A zone change that will allow construction of a 26,000-square-foot recycling plant near Minden-Tahoe Airport was approved 3-2 by Douglas County commissioners.
Commissioners Wes Rice, Mark Gardner and Danny Tarkanian voted on Dec. 2 in favor of the change from light to general industrial. The plant is located along Heybourne Road south of Airport Road next to Meridian Business Park.
In a letter posted Wednesday evening to the county’s web site, attorney Amber Handy pointed out that at least one public notice of the zone change went to a former property owner and not to the current owner.
Handy represents the owners of 2241 Park Place in the Meridian Business Park, which opposes the recycling facility near their offices.
“Upon review of the publicly available information it appears that there are patent notice defects which prevent the (commission) from moving forward on the adoption of the proposed zoning map amendment,” Handy wrote.
There are five units included in the 2241 Park Place Association and many of those owners reported not receiving the notice.
In addition, one of the addresses listed as noticed was sold between the time the mailing list was generated and the mailing.
The zoning map amendment would open the door to “any intense manufacturing or industrial operation or industrial use,” on the property, she wrote.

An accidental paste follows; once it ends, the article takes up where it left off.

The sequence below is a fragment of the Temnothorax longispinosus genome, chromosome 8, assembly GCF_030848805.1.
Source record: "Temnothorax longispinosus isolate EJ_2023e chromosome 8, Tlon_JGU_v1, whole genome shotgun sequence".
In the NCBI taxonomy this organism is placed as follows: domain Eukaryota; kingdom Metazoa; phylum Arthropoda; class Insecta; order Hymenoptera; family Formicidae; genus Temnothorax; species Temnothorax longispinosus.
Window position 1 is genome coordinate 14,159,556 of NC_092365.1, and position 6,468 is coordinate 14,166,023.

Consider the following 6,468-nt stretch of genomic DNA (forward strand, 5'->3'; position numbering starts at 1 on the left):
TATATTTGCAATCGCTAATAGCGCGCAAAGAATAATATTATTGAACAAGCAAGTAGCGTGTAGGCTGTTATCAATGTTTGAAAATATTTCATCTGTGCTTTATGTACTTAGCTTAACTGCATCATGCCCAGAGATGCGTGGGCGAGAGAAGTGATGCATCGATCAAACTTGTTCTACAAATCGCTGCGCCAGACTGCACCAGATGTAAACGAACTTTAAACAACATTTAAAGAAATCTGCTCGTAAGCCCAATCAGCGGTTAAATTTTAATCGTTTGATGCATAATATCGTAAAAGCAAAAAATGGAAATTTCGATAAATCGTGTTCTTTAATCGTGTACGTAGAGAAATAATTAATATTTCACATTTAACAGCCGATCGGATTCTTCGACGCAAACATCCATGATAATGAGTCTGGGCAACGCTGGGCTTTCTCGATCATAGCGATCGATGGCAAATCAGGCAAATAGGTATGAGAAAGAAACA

“This is absolutely inconsistent with the already established businesses and light warehousing that currently exists within the Meridian Business Park as a whole and inconsistent with the already established businesses and light warehousing that currently exists within the Meridian Business Park as a whole.”
Planning commissioners approved a zoning map and special use permit on Oct. 12 for the operation of the 26,000-square-foot recycling plant proposed by A&S Metals. Both approvals are contingent on county commissioners approving the zone change, which has to be done by ordinance.
According to their request, A&S Metals has been recycling metals since 1969, starting in Castroville, Calif. It now operates eight plants in California’s Central Valley and near Monterey Bay, including Castroville.
Under the proposal approved by planning commissioners, the plant would be processing metal, wood, asphalt and concrete.
Proponents anticipate two deliveries daily at the outset and eventually grow to four to five truckloads a day.
All the material processing will occur indoors, with conveyor systems supporting the crushing, grinding and bailing o0f the materials.
Owners don’t plan to accept recycling materials from the public, which is currently done by Douglas Disposal.
Jay Wessell, the owner of James Loudspeaker and Meridian Business Park secretary-treasurer, also opposed the zone change.
“We have 70 employees on Park Place very close to this proposed facility,” he said on a comment form. “We had no idea this was being proposed and what the impact would be to the health of our employees.”